The Blue Moon Outdoor Center rents kayaks at 3400 NE 163rd St., in Oleta River Park (tel. 305/957-3040; www.bluemoonmiami.com). The outfitters here give explorers a map to take with them and quick instructions on how to work the paddles and boats. They also operate very scenic 4-hour guided tours through rivers with mangroves and islands -- fewer than 10 people on the tour costs $45 per person; more than 10 people costs $35 per person. Their signature tour, a 3-hour kayak and mountain bike tour exploring the park and trails costs $75 for two to four participants, and $65 for five or more. Without the bike tour it's $20 less. These must be booked in advance. There are also separate bike and kayak tours that last 2 1/2 to 3 hours and cost $55 per person. Hourly and half-day rentals are available for single, tandem, and canoe. Prices range from $18 to $45. Guided eco-tours are also available with advance reservation for $45 to $55 per person. A full-moon kayak tour includes a bonfire on the beach. While you are on the paddling route, make sure to stop at the Blue Marlin Fish House for some smoked fish. They also rent mountain bikes. Open daily from 9am to sunset. Special event tours at night are also available.

Sailing

You can rent sailboats and catamarans through the beachfront concessions desks of several top resorts, such as the Doral Golf Resort and Spa.

Aquatic Rental Center, at northern Biscayne Bay in the Pelican Harbor Marina, 1275 NE 79th St. (tel. 305/751-7514 days, 279-7424 evenings; www.arcmiami.com), can also get you out on the water. A 22-foot sailboat rents for $85 for 2 hours, $125 for 3 hours, $150 for a half-day, and $225 for a full day. A Sunfish sailboat for two people rents at $35 per hour. If you've always had a dream to win the America's Cup but can't sail, the able teachers here will get you started. They offer a 10-hour course over 5 days for $400 for one person, or $500 for two.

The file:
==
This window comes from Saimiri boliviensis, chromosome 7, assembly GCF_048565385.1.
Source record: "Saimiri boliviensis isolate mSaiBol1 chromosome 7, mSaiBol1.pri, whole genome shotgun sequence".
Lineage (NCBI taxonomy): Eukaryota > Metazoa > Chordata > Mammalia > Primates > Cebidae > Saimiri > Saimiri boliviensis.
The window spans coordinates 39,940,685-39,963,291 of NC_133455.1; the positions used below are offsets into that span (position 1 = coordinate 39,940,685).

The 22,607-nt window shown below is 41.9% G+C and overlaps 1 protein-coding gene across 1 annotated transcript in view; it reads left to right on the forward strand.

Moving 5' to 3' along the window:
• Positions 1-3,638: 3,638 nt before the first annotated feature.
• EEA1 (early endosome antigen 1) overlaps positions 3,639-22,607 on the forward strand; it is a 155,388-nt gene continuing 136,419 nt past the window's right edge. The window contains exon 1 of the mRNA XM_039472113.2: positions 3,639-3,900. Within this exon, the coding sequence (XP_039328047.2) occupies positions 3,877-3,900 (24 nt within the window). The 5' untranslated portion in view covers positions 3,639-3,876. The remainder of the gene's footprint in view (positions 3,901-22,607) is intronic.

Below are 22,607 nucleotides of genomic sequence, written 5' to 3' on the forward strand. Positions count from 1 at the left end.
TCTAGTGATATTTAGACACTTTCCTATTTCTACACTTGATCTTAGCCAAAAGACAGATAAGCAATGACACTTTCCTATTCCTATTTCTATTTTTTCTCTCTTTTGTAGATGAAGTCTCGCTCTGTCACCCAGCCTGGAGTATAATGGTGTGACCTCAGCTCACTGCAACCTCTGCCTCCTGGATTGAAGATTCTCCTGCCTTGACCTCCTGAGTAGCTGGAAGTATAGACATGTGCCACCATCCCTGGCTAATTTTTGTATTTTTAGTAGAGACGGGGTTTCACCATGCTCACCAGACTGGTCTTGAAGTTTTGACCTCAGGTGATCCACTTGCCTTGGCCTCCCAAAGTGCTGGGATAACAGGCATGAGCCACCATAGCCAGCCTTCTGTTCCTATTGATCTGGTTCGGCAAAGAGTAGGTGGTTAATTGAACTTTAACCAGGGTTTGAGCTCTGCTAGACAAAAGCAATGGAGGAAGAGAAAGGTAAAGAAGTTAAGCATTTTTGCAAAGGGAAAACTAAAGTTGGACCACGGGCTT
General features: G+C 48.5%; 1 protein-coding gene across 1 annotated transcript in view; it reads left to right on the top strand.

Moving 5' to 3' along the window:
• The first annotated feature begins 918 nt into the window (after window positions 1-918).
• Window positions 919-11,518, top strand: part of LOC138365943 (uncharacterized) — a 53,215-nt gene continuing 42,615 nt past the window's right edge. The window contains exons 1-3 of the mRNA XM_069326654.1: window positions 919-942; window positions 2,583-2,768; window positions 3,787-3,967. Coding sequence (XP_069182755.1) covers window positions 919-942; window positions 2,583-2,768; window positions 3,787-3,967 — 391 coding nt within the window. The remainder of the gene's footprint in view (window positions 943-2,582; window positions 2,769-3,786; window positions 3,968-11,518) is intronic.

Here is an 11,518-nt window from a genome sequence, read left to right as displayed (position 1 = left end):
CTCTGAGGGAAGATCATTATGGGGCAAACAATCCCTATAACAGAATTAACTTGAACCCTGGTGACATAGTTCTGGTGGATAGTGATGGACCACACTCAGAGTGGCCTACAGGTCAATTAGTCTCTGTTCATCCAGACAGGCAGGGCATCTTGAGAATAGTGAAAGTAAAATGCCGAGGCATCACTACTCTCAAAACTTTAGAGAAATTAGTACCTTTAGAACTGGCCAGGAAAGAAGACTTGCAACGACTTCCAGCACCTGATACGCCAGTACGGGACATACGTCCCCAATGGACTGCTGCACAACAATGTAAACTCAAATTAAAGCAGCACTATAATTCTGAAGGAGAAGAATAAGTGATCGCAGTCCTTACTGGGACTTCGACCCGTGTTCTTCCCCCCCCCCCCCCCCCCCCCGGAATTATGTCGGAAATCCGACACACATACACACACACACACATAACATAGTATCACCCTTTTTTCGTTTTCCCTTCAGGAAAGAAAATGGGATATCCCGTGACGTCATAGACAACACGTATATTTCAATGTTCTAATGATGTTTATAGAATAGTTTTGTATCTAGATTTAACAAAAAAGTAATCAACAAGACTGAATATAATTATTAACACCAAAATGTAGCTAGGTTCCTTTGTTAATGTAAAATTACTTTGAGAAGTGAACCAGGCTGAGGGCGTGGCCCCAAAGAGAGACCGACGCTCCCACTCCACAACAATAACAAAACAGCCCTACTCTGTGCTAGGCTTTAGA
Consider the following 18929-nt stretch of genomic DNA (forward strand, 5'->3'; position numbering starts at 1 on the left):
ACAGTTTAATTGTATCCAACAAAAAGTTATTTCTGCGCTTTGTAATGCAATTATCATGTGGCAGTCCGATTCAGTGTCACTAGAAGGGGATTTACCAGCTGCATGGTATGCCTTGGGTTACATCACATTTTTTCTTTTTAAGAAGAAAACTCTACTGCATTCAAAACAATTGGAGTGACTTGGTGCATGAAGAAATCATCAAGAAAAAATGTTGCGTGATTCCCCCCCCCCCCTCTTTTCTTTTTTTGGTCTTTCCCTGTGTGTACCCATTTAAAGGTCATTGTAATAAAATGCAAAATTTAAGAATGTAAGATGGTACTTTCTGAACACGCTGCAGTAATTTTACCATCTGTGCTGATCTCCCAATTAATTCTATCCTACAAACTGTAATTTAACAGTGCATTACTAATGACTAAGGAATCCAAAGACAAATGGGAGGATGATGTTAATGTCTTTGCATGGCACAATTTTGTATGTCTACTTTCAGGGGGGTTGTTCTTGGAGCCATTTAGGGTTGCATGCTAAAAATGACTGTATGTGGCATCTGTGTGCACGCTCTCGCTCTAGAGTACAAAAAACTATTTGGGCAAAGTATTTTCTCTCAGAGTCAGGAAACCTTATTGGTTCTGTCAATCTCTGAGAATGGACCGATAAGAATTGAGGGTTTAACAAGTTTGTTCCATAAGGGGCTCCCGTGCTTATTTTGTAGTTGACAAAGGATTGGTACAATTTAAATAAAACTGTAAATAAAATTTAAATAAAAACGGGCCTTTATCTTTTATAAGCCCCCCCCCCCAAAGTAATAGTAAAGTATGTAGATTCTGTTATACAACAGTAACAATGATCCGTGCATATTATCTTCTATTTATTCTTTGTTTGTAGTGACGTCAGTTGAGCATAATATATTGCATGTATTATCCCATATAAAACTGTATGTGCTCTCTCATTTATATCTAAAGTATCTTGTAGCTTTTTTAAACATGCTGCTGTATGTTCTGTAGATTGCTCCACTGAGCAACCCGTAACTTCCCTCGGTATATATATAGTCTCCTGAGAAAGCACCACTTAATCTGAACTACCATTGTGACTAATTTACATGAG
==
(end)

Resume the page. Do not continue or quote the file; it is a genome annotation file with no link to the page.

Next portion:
Scuba Diving & Snorkeling

In 1981, the U.S. government began a wide-scale project designed to increase the number of habitats available to marine organisms. One of the program's major accomplishments has been the creation of nearby artificial reefs, which have attracted all kinds of tropical plants, fish, and animals. In addition, Biscayne National Park offers a protected marine environment just south of downtown.

Several dive shops around the city offer organized weekend outings, either to the reefs or to one of more than a dozen old shipwrecks around Miami's shores. Check "Divers" in the Yellow Pages for rental equipment and for a full list of undersea tour operators.